The shrinking public attention span fostered by video is closely tied to the second important anti-intellectual force in American culture: the erosion of general knowledge.





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    Who's Blogging» Links to this article
    People accustomed to hearing their president explain complicated policy choices by snapping "I'm the decider" may find it almost impossible to imagine the pains that Franklin D. Roosevelt took, in the grim months after Pearl Harbor, to explain why U.S. armed forces were suffering one defeat after another in the Pacific. In February 1942, Roosevelt urged Americans to spread out a map during his radio "fireside chat" so that they might better understand the geography of battle. In stores throughout the country, maps sold out; about 80 percent of American adults tuned in to hear the president. FDR had told his speechwriters that he was certain that if Americans understood the immensity of the distances over which supplies had to travel to the armed forces, "they can take any kind of bad news right on the chin."

    This is a portrait not only of a different presidency and president but also of a different country and citizenry, one that lacked access to satellite-enhanced Google maps but was far more receptive to learning and complexity than today's public. According to a 2006 survey by National Geographic-Roper, nearly half of Americans between ages 18 and 24 do not think it necessary to know the location of other countries in which important news is being made. More than a third consider it "not at all important" to know a foreign language, and only 14 percent consider it "very important."

    That leads us to the third and final factor behind the new American dumbness: not lack of knowledge per se but arrogance about that lack of knowledge. The problem is not just the things we do not know (consider the one in five American adults who, according to the National Science Foundation, thinks the sun revolves around the Earth); it's the alarming number of Americans who have smugly concluded that they do not need to know such things in the first place. Call this anti-rationalism -- a syndrome that is particularly dangerous to our public institutions and discourse. Not knowing a foreign language or the location of an important country is a manifestation of ignorance; denying that such knowledge matters is pure anti-rationalism. The toxic brew of anti-rationalism and ignorance hurts discussions of U.S. public policy on topics from health care to taxation.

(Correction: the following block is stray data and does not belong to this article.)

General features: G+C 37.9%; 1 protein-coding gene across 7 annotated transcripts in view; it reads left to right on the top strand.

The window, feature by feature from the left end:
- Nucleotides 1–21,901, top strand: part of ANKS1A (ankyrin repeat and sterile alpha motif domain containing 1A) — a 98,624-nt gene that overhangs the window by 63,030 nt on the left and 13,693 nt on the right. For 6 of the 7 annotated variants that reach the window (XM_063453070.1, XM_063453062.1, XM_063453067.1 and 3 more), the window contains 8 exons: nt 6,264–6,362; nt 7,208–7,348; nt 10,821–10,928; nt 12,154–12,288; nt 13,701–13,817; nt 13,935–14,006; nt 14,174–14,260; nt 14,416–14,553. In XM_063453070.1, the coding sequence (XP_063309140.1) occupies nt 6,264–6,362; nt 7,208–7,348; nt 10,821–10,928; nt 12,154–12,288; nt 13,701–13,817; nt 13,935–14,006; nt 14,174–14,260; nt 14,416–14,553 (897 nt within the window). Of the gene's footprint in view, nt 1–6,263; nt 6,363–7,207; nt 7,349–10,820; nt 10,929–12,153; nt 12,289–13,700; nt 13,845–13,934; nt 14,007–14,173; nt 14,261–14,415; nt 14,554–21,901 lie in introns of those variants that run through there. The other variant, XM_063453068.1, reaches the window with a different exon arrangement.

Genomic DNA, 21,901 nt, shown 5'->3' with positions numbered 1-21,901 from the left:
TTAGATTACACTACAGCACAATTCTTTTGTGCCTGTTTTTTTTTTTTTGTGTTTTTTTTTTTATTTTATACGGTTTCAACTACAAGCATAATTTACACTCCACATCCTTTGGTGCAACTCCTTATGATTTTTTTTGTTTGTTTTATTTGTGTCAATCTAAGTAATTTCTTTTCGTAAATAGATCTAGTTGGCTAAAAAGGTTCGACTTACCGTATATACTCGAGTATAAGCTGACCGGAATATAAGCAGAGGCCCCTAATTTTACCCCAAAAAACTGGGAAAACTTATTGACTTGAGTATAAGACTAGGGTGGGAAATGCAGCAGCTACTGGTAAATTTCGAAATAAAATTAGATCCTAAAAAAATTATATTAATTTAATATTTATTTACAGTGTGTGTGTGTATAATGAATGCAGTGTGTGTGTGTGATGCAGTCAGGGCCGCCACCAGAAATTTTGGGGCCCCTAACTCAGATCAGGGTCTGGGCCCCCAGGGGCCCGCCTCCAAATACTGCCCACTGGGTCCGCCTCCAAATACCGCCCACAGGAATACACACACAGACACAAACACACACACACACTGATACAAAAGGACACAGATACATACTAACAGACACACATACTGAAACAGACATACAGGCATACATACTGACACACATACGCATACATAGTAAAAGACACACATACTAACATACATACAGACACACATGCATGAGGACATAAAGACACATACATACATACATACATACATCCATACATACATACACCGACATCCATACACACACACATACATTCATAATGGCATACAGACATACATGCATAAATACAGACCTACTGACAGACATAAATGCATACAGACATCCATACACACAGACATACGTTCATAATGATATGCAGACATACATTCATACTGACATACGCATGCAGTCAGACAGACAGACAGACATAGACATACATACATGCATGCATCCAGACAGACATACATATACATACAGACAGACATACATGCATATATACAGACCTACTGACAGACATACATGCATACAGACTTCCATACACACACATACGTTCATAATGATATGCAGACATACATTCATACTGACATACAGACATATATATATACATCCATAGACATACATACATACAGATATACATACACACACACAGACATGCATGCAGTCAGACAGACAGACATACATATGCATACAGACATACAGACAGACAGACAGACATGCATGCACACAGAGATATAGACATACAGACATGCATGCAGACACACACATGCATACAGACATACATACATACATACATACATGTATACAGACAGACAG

There is no quick cure for this epidemic of arrogant anti-rationalism and anti-intellectualism; rote efforts to raise standardized test scores by stuffing students with specific answers to specific questions on specific tests will not do the job. Moreover, the people who exemplify the problem are usually oblivious to it. ("Hardly anyone believes himself to be against thought and culture," Hofstadter noted.) It is past time for a serious national discussion about whether, as a nation, we truly value intellect and rationality. If this indeed turns out to be a "change election," the low level of discourse in a country with a mind taught to aim at low objects ought to be the first item on the change agenda.

    info@susanjacoby.com


    Susan Jacoby's latest book is "The Age of American Unreason."
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  12. #11  
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    Another article about lousy education in America

    By BOB HERBERT NYTimes
    Published: April 22, 2008


    An American kid drops out of high school every 26 seconds. That’s more than a million every year, a sign of big trouble for these largely clueless youngsters in an era in which a college education is crucial to maintaining a middle-class quality of life — and for the country as a whole in a world that is becoming more hotly competitive every day.